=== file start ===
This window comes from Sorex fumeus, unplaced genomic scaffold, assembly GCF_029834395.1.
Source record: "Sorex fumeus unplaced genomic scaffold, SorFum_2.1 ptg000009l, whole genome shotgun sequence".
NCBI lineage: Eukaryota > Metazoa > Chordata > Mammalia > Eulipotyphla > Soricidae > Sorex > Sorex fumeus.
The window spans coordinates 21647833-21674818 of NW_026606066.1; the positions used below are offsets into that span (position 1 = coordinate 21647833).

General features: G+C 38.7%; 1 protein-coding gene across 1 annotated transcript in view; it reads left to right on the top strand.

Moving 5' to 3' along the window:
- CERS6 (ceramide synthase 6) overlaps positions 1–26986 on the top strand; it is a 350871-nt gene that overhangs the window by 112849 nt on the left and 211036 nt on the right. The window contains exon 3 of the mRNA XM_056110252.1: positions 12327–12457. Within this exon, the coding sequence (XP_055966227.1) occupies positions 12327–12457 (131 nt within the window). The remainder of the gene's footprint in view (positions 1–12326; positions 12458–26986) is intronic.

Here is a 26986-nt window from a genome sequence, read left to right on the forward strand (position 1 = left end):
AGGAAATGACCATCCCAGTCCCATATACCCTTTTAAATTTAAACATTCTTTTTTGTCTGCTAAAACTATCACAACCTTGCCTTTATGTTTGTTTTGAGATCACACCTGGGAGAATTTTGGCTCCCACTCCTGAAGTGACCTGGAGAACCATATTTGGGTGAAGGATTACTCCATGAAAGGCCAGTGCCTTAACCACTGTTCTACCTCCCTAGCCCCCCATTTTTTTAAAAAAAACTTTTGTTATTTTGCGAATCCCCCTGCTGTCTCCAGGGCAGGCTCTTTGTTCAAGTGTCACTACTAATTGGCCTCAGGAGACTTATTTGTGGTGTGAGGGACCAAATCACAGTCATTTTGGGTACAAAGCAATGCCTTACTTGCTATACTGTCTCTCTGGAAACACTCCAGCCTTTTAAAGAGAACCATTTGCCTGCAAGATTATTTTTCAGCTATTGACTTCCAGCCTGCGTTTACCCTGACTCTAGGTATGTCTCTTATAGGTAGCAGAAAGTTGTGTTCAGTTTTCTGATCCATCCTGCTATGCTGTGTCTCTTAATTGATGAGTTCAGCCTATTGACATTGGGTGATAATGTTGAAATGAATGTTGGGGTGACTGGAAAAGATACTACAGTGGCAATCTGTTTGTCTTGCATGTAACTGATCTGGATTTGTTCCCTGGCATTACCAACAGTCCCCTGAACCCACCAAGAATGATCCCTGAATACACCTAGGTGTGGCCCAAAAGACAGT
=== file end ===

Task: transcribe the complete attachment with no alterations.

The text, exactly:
This window comes from Sorex fumeus, unplaced genomic scaffold, assembly GCF_029834395.1.
Source record: "Sorex fumeus unplaced genomic scaffold, SorFum_2.1 ptg000009l, whole genome shotgun sequence".
NCBI lineage: Eukaryota > Metazoa > Chordata > Mammalia > Eulipotyphla > Soricidae > Sorex > Sorex fumeus.
The window spans coordinates 21647833-21674818 of NW_026606066.1; the positions used below are offsets into that span (position 1 = coordinate 21647833).

General features: G+C 38.7%; 1 protein-coding gene across 1 annotated transcript in view; it reads left to right on the top strand.

Moving 5' to 3' along the window:
- CERS6 (ceramide synthase 6) overlaps positions 1–26986 on the top strand; it is a 350871-nt gene that overhangs the window by 112849 nt on the left and 211036 nt on the right. The window contains exon 3 of the mRNA XM_056110252.1: positions 12327–12457. Within this exon, the coding sequence (XP_055966227.1) occupies positions 12327–12457 (131 nt within the window). The remainder of the gene's footprint in view (positions 1–12326; positions 12458–26986) is intronic.

Here is a 26986-nt window from a genome sequence, read left to right on the forward strand (position 1 = left end):
AGGAAATGACCATCCCAGTCCCATATACCCTTTTAAATTTAAACATTCTTTTTTGTCTGCTAAAACTATCACAACCTTGCCTTTATGTTTGTTTTGAGATCACACCTGGGAGAATTTTGGCTCCCACTCCTGAAGTGACCTGGAGAACCATATTTGGGTGAAGGATTACTCCATGAAAGGCCAGTGCCTTAACCACTGTTCTACCTCCCTAGCCCCCCATTTTTTTAAAAAAAACTTTTGTTATTTTGCGAATCCCCCTGCTGTCTCCAGGGCAGGCTCTTTGTTCAAGTGTCACTACTAATTGGCCTCAGGAGACTTATTTGTGGTGTGAGGGACCAAATCACAGTCATTTTGGGTACAAAGCAATGCCTTACTTGCTATACTGTCTCTCTGGAAACACTCCAGCCTTTTAAAGAGAACCATTTGCCTGCAAGATTATTTTTCAGCTATTGACTTCCAGCCTGCGTTTACCCTGACTCTAGGTATGTCTCTTATAGGTAGCAGAAAGTTGTGTTCAGTTTTCTGATCCATCCTGCTATGCTGTGTCTCTTAATTGATGAGTTCAGCCTATTGACATTGGGTGATAATGTTGAAATGAATGTTGGGGTGACTGGAAAAGATACTACAGTGGCAATCTGTTTGTCTTGCATGTAACTGATCTGGATTTGTTCCCTGGCATTACCAACAGTCCCCTGAACCCACCAAGAATGATCCCTGAATACACCTAGGTGTGGCCCAAAAGACAGT